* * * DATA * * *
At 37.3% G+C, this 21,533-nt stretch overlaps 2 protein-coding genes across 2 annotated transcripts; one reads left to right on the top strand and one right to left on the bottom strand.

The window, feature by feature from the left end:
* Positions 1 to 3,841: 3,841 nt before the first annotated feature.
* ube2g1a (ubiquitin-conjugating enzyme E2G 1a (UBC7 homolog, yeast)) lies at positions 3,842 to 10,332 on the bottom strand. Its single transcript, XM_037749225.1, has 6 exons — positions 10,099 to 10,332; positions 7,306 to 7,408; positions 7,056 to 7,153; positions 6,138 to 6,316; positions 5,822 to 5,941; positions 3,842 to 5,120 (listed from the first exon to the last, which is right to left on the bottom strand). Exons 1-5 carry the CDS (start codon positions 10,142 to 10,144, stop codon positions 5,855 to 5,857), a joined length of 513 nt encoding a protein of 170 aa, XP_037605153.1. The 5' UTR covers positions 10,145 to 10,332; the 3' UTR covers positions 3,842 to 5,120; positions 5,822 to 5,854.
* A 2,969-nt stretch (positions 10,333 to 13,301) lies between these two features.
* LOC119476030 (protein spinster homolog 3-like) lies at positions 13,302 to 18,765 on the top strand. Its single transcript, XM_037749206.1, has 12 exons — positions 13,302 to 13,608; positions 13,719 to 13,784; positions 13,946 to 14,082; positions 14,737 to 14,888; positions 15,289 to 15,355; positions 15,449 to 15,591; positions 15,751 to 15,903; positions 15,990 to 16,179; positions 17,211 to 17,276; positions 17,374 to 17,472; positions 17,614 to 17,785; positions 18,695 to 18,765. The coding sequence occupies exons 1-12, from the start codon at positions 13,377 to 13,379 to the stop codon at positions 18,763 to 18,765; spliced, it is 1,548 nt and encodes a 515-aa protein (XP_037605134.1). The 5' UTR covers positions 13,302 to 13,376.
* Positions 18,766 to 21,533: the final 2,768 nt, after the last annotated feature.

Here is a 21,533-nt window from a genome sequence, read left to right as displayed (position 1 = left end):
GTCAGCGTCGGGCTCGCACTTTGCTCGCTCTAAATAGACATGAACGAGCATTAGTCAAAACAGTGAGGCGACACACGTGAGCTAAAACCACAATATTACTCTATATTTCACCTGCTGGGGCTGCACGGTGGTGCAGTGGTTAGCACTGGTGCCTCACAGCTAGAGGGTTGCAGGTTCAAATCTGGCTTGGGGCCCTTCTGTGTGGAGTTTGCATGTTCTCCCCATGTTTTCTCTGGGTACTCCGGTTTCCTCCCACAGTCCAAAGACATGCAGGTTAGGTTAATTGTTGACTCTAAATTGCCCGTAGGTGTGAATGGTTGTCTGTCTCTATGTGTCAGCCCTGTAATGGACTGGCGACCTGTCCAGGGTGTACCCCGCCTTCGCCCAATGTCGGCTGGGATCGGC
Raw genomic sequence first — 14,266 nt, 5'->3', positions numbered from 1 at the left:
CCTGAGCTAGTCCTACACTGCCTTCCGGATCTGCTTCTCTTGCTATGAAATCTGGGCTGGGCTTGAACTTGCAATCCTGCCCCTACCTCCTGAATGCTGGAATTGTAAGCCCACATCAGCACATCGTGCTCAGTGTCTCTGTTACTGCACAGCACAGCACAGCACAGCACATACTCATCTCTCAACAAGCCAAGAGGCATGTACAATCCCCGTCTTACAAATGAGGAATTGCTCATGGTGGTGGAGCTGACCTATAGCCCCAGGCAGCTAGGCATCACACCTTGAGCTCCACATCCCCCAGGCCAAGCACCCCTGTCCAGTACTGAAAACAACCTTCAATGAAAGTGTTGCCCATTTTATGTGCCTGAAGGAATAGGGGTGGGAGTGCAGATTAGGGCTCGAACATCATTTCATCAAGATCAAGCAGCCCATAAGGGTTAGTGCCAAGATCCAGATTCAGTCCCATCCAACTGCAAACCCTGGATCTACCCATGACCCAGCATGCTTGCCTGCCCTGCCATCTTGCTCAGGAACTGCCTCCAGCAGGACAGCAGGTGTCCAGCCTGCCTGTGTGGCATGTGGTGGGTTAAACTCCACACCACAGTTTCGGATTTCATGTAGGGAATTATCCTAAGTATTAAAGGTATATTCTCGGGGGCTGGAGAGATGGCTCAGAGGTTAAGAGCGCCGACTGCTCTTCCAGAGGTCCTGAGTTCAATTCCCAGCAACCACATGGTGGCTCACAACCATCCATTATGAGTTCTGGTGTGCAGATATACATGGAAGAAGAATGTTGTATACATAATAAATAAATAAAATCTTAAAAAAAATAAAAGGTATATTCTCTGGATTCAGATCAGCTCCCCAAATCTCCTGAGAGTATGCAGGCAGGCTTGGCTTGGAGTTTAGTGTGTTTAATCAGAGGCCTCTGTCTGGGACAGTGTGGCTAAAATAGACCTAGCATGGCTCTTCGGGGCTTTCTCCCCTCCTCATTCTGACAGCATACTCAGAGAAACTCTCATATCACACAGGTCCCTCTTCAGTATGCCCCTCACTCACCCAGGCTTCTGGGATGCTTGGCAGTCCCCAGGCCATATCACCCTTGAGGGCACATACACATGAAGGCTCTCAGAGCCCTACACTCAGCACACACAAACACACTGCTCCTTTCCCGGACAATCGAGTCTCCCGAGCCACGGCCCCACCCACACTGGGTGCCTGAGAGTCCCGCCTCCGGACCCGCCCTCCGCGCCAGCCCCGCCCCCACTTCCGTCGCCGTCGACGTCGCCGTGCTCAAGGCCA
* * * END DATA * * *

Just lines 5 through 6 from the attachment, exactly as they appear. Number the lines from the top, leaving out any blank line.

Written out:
* A 2,969-nt stretch (positions 10,333 to 13,301) lies between these two features.
* LOC119476030 (protein spinster homolog 3-like) lies at positions 13,302 to 18,765 on the top strand. Its single transcript, XM_037749206.1, has 12 exons — positions 13,302 to 13,608; positions 13,719 to 13,784; positions 13,946 to 14,082; positions 14,737 to 14,888; positions 15,289 to 15,355; positions 15,449 to 15,591; positions 15,751 to 15,903; positions 15,990 to 16,179; positions 17,211 to 17,276; positions 17,374 to 17,472; positions 17,614 to 17,785; positions 18,695 to 18,765. The coding sequence occupies exons 1-12, from the start codon at positions 13,377 to 13,379 to the stop codon at positions 18,763 to 18,765; spliced, it is 1,548 nt and encodes a 515-aa protein (XP_037605134.1). The 5' UTR covers positions 13,302 to 13,376.